The Portland City Council voted 6-3 Wednesday night to proceed with a rezoning of the Elks Lodge property on outer Congress Street to allow for offices despite opposition from nearby residents who cited the city’s housing shortage.

The 7-acre property is now zoned for low-density residential use and the Elks Lodge has been allowed as a conditional use. It is near other single-family homes, but it is bordered on two sides by property owned by Unum that is zoned for offices.

Councilors were conflicted over rezoning residential land for office use at a time when the city is experiencing a housing shortage, even though no housing development has been proposed for the site.

“I think, given the housing crisis we have right now, I’m uncomfortable with this rezoning,” said Councilor Nicholas Mavodones, who wanted the city to do a study of the neighborhood. “There are a lot of houses that have been built not too far from there. I think there could be housing built there.”

But the majority of councilors agreed with David Brenerman, who noted that the city has a chance to keep Clark Insurance, which has been doing business in the city for decades.

“While this is geographically near the neighborhood, it’s not really part of the neighborhood,” he said. “It’s not in the midst of the Stroudwater Historical District. It’s more a part of the Unum property than it is a residential neighborhood.”

The Elks Lodge has its property at 1945 Congress St. under contract for sale to Northland Enterprises, which wants to build two office buildings. The Elks, which argues that the $1.25 million sale is vital to the organization’s future, would remain on site in a smaller building.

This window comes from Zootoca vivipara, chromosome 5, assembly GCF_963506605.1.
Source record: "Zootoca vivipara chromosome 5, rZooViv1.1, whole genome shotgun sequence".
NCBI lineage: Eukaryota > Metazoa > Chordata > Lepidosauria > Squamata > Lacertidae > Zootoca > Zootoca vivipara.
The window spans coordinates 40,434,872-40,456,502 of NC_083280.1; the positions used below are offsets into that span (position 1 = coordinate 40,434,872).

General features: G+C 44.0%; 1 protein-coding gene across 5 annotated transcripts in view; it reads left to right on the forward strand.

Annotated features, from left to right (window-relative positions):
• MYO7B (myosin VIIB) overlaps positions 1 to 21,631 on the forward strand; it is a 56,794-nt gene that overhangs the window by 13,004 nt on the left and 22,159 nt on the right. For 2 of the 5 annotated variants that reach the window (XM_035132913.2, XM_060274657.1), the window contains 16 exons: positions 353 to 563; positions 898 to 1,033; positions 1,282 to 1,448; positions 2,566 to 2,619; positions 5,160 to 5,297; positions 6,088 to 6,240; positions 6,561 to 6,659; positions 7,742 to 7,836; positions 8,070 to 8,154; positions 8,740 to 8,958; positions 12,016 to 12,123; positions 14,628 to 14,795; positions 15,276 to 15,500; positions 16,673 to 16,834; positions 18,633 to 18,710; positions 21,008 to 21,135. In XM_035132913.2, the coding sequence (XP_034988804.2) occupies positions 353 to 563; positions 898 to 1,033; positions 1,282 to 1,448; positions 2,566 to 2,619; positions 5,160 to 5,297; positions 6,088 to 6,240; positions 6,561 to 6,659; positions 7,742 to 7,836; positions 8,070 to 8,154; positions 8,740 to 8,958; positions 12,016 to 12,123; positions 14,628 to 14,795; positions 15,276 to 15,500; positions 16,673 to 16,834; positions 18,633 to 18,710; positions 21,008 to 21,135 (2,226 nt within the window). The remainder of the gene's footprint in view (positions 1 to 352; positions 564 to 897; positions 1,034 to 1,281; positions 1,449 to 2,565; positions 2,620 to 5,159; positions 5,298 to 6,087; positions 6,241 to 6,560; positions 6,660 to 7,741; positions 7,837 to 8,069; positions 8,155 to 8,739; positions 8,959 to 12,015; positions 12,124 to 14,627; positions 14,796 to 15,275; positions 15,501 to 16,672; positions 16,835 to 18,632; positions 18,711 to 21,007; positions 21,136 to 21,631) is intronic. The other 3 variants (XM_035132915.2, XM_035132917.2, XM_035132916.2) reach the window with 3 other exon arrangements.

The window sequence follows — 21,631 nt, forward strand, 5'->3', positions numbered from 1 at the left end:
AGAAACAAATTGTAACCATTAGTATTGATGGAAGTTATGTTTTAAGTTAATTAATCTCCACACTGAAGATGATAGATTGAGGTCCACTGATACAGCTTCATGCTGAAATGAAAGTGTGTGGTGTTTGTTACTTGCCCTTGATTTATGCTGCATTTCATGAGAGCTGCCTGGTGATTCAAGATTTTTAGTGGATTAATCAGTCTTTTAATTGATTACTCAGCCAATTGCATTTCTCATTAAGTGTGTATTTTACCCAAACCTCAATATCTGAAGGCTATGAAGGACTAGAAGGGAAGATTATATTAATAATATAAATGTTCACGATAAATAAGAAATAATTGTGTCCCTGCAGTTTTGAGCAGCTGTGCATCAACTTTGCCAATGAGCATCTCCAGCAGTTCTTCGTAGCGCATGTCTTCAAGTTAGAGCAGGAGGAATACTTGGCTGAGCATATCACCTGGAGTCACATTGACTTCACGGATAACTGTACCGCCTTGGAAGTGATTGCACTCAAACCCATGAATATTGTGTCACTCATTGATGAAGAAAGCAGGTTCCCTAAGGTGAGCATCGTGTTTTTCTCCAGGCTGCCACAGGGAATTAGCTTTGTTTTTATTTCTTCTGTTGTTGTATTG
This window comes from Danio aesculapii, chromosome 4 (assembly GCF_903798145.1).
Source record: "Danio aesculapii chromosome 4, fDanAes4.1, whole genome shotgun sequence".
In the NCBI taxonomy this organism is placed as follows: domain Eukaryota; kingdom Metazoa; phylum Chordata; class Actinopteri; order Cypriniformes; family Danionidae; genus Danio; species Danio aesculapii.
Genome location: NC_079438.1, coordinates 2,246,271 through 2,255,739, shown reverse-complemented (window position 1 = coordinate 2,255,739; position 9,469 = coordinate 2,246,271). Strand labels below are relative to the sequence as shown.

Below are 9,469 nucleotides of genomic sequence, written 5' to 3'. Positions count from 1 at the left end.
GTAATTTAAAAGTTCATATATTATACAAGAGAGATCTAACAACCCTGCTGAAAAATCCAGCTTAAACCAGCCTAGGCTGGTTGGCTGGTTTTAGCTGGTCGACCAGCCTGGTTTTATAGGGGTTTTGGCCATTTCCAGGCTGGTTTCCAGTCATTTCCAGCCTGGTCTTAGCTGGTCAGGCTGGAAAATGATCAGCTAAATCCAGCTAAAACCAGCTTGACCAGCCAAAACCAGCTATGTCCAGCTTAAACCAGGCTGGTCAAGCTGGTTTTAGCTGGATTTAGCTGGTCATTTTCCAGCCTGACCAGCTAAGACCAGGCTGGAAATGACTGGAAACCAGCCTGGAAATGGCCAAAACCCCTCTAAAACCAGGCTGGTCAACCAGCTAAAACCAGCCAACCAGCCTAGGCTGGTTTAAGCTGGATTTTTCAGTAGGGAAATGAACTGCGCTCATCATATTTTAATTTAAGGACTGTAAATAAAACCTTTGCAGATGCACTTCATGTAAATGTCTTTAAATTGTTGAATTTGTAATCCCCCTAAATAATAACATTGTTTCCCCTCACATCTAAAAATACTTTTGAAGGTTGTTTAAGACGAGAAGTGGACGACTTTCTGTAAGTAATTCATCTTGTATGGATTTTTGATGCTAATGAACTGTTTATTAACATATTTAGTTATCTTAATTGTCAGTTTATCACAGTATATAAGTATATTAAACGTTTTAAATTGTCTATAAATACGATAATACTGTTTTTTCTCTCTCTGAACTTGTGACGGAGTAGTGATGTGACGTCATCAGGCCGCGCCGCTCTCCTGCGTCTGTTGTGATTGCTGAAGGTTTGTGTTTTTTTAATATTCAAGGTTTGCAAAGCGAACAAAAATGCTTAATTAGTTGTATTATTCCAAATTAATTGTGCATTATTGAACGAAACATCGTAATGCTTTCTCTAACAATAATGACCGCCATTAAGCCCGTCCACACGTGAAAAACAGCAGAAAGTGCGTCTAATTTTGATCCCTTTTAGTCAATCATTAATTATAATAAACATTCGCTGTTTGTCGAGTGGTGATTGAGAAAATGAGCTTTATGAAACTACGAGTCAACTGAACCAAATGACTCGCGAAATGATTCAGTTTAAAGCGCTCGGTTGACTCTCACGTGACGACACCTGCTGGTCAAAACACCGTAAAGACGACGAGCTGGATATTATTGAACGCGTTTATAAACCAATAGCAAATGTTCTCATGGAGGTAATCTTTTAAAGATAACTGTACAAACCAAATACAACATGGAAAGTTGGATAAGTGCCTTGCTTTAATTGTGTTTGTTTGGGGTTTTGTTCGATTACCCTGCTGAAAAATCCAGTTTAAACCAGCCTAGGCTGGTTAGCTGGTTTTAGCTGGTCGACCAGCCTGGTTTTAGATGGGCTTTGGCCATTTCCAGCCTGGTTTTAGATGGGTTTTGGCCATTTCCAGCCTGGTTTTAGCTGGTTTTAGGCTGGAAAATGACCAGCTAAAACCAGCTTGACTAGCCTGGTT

Mayor Ethan Strimling, who has made housing a priority, supported the plan but didn’t comment during the council discussion.

After the meeting, Strimling said that without a housing proposal to consider, the offices would allow the city to keep jobs and increase tax revenue.

“We’re not going to solve the housing crisis with this property,” Strimling said. “I think the proposal was a good use for the property.”

The council had held two public hearings on the Elks proposal, so no public comments were taken Wednesday.

The proposal faced opposition from Stroudwater residents. Pointing to the city’s housing problem, in which a strong demand and low supply are driving up rents, they argued that the 7 acres should remain zoned residential, which would better align with the goals outlined in the city’s comprehensive plan.

While neighbors and some councilors want housing on the site, real estate agents have noted that the property has been on the market for years and no developer has ever proposed housing on the parcel, which is across Congress Street from the Portland International Jetport.

The council delayed voting on the proposal several times, and that pushed the issue into the new year, when the council has two new councilors and a new mayor. The council’s most recent delay occurred on Dec. 21 to allow new councilors to have questions answered.

Belinda Ray, one of the new councilors who sought additional information, said she found no compelling reason to change the zoning to allow offices. She speculated that no residential developers have stepped forward because of the zone’s low density.

If anything, she said, the council should increase the residential density for the land, which is on a city bus line.

“A great deal of housing could in fact fit on this site,” she said.

According to the city’s planning staff, rezoning the property could allow 76 to 273 units of housing.

Other councilors feared that neighbors would oppose any effort to increase housing density.

“We’d be having the same conversations,” Councilor Justin Costa said.

Councilor Jill Duson joined Mavodones and Ray in opposing to the rezoning.

Randy Billings can be reached at 791-6346 or at:

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